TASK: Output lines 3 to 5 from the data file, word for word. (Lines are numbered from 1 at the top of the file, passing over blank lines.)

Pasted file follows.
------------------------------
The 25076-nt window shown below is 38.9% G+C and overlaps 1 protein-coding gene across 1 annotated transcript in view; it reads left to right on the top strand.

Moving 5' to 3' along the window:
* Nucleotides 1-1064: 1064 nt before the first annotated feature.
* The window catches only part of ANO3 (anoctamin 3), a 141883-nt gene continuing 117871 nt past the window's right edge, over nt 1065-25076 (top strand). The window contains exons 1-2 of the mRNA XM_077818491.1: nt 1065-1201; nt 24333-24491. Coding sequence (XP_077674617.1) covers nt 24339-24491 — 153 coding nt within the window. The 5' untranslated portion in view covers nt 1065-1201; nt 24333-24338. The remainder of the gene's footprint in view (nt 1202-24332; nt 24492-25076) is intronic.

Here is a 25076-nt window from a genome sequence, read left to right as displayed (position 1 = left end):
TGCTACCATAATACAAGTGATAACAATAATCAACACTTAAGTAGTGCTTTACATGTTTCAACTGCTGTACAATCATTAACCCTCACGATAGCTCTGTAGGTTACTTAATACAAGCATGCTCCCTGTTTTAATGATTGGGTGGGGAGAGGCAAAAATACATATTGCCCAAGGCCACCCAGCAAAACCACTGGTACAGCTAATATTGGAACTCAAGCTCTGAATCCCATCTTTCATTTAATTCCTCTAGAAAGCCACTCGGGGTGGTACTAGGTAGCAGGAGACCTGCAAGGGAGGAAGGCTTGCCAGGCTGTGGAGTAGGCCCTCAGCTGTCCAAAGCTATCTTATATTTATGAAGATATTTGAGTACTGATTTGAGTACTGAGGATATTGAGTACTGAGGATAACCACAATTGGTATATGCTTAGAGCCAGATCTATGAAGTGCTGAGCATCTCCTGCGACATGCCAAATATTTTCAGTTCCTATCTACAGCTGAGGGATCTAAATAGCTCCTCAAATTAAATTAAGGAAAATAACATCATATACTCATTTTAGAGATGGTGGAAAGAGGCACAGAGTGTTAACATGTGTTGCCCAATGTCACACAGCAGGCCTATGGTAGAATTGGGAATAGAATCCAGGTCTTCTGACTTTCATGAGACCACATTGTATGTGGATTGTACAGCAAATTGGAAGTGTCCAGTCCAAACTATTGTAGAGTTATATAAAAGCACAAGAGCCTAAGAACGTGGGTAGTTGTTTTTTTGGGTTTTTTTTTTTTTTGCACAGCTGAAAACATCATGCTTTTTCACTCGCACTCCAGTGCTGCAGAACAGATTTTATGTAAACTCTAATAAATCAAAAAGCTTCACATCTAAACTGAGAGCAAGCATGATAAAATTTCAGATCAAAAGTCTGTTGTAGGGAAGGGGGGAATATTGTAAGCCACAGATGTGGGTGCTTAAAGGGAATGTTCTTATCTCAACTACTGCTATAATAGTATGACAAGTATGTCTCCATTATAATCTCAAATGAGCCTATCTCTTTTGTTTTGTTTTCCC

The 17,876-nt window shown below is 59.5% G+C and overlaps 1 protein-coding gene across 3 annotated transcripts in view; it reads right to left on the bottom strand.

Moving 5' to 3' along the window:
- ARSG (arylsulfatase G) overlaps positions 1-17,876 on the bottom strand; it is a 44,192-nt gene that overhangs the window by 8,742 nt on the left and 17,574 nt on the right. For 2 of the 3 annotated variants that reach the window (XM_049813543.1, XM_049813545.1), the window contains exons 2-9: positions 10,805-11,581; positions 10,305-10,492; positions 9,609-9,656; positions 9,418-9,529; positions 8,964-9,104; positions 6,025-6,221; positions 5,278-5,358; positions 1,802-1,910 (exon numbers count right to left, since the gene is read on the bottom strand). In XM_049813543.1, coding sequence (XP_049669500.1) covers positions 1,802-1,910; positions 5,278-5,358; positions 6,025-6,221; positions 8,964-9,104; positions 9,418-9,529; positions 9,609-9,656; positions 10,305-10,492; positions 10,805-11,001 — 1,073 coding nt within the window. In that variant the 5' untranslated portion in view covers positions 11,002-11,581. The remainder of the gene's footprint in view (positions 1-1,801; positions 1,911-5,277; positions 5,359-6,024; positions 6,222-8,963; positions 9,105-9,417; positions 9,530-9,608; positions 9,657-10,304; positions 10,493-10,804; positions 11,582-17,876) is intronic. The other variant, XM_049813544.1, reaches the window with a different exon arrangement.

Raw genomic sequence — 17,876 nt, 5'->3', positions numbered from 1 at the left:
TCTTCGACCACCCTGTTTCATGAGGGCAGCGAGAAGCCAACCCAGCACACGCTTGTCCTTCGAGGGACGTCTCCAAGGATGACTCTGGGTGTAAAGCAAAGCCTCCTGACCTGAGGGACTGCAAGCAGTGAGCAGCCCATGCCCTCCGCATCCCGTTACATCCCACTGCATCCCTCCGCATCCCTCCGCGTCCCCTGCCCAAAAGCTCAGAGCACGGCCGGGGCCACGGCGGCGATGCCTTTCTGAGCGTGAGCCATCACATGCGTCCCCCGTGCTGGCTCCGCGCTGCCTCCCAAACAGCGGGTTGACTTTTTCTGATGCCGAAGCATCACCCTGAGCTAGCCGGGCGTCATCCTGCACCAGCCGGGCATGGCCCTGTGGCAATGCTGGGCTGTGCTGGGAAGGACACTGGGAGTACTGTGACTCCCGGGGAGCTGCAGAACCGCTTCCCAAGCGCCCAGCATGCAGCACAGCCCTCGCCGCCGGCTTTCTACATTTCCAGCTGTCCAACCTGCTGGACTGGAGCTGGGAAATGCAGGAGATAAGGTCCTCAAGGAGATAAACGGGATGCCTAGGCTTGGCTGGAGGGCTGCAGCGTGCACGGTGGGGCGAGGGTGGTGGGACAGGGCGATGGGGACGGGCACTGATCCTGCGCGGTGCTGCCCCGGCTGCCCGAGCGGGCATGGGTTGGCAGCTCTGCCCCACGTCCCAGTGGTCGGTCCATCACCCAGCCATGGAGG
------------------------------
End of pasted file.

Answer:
* Nucleotides 1-1064: 1064 nt before the first annotated feature.
* The window catches only part of ANO3 (anoctamin 3), a 141883-nt gene continuing 117871 nt past the window's right edge, over nt 1065-25076 (top strand). The window contains exons 1-2 of the mRNA XM_077818491.1: nt 1065-1201; nt 24333-24491. Coding sequence (XP_077674617.1) covers nt 24339-24491 — 153 coding nt within the window. The 5' untranslated portion in view covers nt 1065-1201; nt 24333-24338. The remainder of the gene's footprint in view (nt 1202-24332; nt 24492-25076) is intronic.

Here is a 25076-nt window from a genome sequence, read left to right as displayed (position 1 = left end):